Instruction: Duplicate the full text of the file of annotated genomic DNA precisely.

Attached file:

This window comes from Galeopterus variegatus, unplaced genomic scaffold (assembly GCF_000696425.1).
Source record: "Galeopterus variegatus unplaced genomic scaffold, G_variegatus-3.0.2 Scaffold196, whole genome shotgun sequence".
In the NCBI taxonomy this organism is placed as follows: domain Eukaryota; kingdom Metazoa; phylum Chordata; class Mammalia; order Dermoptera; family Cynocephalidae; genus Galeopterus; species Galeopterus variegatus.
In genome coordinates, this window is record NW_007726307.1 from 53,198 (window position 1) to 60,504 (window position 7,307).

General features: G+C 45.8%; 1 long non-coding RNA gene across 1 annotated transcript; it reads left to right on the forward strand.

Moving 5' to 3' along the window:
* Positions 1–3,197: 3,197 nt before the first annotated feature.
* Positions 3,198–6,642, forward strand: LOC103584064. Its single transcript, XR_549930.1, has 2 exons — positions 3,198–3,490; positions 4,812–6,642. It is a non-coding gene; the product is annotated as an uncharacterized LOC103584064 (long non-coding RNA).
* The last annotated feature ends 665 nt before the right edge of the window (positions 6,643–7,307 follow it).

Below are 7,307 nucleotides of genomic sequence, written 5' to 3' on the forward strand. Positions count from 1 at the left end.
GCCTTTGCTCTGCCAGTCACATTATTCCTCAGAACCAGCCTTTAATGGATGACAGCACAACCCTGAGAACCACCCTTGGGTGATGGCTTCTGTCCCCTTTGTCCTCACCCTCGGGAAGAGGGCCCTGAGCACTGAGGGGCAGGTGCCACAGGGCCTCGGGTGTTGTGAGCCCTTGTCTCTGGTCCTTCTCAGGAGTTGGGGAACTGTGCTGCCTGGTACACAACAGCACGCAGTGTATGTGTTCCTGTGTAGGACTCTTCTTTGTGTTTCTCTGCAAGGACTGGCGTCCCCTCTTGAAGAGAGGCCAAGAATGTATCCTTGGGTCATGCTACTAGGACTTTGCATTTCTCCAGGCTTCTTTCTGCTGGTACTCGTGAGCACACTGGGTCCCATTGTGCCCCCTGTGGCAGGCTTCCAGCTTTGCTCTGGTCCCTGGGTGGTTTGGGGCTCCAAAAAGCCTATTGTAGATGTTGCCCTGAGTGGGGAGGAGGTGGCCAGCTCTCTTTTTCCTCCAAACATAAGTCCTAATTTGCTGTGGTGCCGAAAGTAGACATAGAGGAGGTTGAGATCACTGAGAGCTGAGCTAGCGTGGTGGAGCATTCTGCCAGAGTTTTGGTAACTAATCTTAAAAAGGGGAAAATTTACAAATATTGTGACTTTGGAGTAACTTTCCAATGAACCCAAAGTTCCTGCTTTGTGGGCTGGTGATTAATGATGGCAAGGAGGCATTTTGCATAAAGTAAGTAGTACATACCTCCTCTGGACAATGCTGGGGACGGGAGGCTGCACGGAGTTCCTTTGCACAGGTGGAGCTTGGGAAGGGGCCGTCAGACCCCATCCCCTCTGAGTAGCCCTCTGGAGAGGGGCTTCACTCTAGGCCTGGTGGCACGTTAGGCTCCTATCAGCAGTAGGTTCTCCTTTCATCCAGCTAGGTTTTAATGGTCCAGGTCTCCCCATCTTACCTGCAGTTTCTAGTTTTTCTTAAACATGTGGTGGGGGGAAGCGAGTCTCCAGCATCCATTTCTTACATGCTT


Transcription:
This window comes from Galeopterus variegatus, unplaced genomic scaffold (assembly GCF_000696425.1).
Source record: "Galeopterus variegatus unplaced genomic scaffold, G_variegatus-3.0.2 Scaffold196, whole genome shotgun sequence".
In the NCBI taxonomy this organism is placed as follows: domain Eukaryota; kingdom Metazoa; phylum Chordata; class Mammalia; order Dermoptera; family Cynocephalidae; genus Galeopterus; species Galeopterus variegatus.
In genome coordinates, this window is record NW_007726307.1 from 53,198 (window position 1) to 60,504 (window position 7,307).

General features: G+C 45.8%; 1 long non-coding RNA gene across 1 annotated transcript; it reads left to right on the forward strand.

Moving 5' to 3' along the window:
* Positions 1–3,197: 3,197 nt before the first annotated feature.
* Positions 3,198–6,642, forward strand: LOC103584064. Its single transcript, XR_549930.1, has 2 exons — positions 3,198–3,490; positions 4,812–6,642. It is a non-coding gene; the product is annotated as an uncharacterized LOC103584064 (long non-coding RNA).
* The last annotated feature ends 665 nt before the right edge of the window (positions 6,643–7,307 follow it).

Below are 7,307 nucleotides of genomic sequence, written 5' to 3' on the forward strand. Positions count from 1 at the left end.
GCCTTTGCTCTGCCAGTCACATTATTCCTCAGAACCAGCCTTTAATGGATGACAGCACAACCCTGAGAACCACCCTTGGGTGATGGCTTCTGTCCCCTTTGTCCTCACCCTCGGGAAGAGGGCCCTGAGCACTGAGGGGCAGGTGCCACAGGGCCTCGGGTGTTGTGAGCCCTTGTCTCTGGTCCTTCTCAGGAGTTGGGGAACTGTGCTGCCTGGTACACAACAGCACGCAGTGTATGTGTTCCTGTGTAGGACTCTTCTTTGTGTTTCTCTGCAAGGACTGGCGTCCCCTCTTGAAGAGAGGCCAAGAATGTATCCTTGGGTCATGCTACTAGGACTTTGCATTTCTCCAGGCTTCTTTCTGCTGGTACTCGTGAGCACACTGGGTCCCATTGTGCCCCCTGTGGCAGGCTTCCAGCTTTGCTCTGGTCCCTGGGTGGTTTGGGGCTCCAAAAAGCCTATTGTAGATGTTGCCCTGAGTGGGGAGGAGGTGGCCAGCTCTCTTTTTCCTCCAAACATAAGTCCTAATTTGCTGTGGTGCCGAAAGTAGACATAGAGGAGGTTGAGATCACTGAGAGCTGAGCTAGCGTGGTGGAGCATTCTGCCAGAGTTTTGGTAACTAATCTTAAAAAGGGGAAAATTTACAAATATTGTGACTTTGGAGTAACTTTCCAATGAACCCAAAGTTCCTGCTTTGTGGGCTGGTGATTAATGATGGCAAGGAGGCATTTTGCATAAAGTAAGTAGTACATACCTCCTCTGGACAATGCTGGGGACGGGAGGCTGCACGGAGTTCCTTTGCACAGGTGGAGCTTGGGAAGGGGCCGTCAGACCCCATCCCCTCTGAGTAGCCCTCTGGAGAGGGGCTTCACTCTAGGCCTGGTGGCACGTTAGGCTCCTATCAGCAGTAGGTTCTCCTTTCATCCAGCTAGGTTTTAATGGTCCAGGTCTCCCCATCTTACCTGCAGTTTCTAGTTTTTCTTAAACATGTGGTGGGGGGAAGCGAGTCTCCAGCATCCATTTCTTACATGCTT